Ascorbic acid, also known as vitamin C or L-ascorbic acid, is a natural organic compound (C6H8O6) containing antioxidant properties.

Ascorbic acid is found in plants and food, including citrus fruits, tomatoes, and green vegetables. It is also produced by the kidney of some animals. Humans are not able to produce ascorbic acid and must obtain it from the diet, or else they will develop a deficiency. Industries are producing ascorbic acid through a multistep process. It involves bacteria that reduce glucose and produce ascorbic acid as a byproduct.

Ascorbic acid can be used in a variety of forms, including salts and esters. It appears on ingredient lists under different names, such as sodium ascorbate, calcium ascorbate, potassium ascorbate, ascorbyl palmitate, or ascorbyl stearate.

Ascorbic Acid “Vitamin C”

Use of Ascorbic Acid in Food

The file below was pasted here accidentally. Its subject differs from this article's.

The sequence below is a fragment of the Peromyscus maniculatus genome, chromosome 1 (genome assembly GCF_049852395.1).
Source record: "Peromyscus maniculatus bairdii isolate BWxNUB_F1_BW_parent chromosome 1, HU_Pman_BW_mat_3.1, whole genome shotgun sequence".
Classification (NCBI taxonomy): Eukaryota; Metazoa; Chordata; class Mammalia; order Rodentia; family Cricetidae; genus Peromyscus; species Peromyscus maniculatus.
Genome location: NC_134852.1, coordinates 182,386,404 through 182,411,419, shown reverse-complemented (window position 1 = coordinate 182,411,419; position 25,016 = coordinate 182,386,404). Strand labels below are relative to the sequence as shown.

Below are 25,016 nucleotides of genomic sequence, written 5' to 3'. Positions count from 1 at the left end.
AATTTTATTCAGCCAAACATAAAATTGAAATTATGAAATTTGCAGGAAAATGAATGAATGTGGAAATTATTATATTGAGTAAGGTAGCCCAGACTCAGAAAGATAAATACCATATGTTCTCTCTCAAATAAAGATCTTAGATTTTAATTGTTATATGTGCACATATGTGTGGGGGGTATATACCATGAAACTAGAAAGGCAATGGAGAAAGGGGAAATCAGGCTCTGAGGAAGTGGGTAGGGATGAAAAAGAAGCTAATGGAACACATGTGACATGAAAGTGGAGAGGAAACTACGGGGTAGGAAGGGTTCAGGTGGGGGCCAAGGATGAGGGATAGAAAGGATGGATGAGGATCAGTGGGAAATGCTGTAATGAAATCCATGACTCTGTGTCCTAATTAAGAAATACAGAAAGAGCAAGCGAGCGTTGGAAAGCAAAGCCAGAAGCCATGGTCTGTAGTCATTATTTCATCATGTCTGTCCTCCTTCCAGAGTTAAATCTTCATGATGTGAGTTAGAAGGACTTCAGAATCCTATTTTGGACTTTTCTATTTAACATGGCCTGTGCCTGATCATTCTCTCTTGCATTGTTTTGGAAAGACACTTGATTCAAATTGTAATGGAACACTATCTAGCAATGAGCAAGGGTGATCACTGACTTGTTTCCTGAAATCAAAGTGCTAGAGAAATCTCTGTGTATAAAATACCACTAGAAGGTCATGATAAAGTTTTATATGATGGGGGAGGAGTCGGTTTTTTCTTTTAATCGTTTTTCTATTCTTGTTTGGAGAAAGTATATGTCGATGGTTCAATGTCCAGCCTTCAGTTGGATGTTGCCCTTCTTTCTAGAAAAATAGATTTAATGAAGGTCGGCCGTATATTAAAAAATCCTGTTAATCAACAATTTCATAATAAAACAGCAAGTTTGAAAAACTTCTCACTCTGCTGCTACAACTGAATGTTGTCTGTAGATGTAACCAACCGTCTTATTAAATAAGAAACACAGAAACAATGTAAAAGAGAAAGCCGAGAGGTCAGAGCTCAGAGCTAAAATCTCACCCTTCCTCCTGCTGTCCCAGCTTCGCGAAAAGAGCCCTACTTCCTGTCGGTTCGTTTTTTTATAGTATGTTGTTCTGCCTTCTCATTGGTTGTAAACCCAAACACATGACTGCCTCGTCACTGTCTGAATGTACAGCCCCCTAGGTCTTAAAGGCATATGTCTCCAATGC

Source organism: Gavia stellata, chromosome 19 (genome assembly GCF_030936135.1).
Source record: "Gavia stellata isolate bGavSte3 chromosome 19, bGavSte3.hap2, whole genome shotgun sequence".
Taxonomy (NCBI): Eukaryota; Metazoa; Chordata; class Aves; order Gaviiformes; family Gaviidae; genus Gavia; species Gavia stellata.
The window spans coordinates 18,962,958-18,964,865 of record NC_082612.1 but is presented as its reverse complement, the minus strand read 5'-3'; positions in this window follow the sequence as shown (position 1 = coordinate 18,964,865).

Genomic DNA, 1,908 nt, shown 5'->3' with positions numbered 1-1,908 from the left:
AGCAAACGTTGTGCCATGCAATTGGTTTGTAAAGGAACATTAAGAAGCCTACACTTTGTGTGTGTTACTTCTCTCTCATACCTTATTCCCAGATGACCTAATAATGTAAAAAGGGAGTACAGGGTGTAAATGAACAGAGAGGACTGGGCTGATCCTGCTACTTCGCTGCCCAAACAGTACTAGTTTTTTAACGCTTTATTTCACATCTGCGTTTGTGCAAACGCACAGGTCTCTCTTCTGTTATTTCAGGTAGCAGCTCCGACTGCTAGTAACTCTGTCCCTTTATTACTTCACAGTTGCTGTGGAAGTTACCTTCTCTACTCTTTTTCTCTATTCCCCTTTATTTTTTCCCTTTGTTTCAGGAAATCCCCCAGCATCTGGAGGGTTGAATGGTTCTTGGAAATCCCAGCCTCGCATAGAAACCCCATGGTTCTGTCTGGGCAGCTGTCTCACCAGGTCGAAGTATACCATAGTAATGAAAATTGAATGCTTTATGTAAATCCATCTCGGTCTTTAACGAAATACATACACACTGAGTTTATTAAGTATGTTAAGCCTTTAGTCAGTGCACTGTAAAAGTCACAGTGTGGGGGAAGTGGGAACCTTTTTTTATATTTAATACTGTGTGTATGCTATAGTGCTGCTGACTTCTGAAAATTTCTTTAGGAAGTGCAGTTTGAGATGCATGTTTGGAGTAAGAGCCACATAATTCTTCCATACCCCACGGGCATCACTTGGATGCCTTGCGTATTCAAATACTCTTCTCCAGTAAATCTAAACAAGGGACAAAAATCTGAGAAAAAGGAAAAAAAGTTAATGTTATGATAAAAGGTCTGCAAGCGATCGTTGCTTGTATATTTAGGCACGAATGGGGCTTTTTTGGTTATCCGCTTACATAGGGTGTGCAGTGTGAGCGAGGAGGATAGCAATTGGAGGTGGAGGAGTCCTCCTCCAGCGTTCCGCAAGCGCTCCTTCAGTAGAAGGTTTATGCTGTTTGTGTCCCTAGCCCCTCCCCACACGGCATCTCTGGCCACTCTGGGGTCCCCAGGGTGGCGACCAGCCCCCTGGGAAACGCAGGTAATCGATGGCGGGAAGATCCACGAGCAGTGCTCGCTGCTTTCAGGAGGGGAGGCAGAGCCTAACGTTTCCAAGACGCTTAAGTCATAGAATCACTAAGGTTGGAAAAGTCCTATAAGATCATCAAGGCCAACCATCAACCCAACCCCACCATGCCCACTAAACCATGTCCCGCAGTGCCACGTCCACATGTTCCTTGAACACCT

Preserves the color and freshness of food by slowing down the oxidation. A low pH of ascorbic acid helps prevent microbial growth. It helps in preventing spoilage and preserving freshness. That is why it is a popular natural ingredient preservative. Its use is also as a preservative in a big amount of food products, including bread, cured meats, jams and jellies, and other sauces and spreads.

The Vitamin C properties of ascorbic acid make it an excellent ingredient for vitamin supplementation. Simply adding ascorbic acid to food increases the Vitamin C content. Since naturally occurring Vitamin C is easily destroyed. Many foods are fortified with ascorbic acid to replenish the Vitamin C content. It is often added to fruit juices, dry fruit, cereal, and other snack foods for this purpose.

Some of the other applications of Ascorbic acid are in photo development and in some specialized scientific applications. Ascorbic acid is also use in plastic manufacturing and water purification.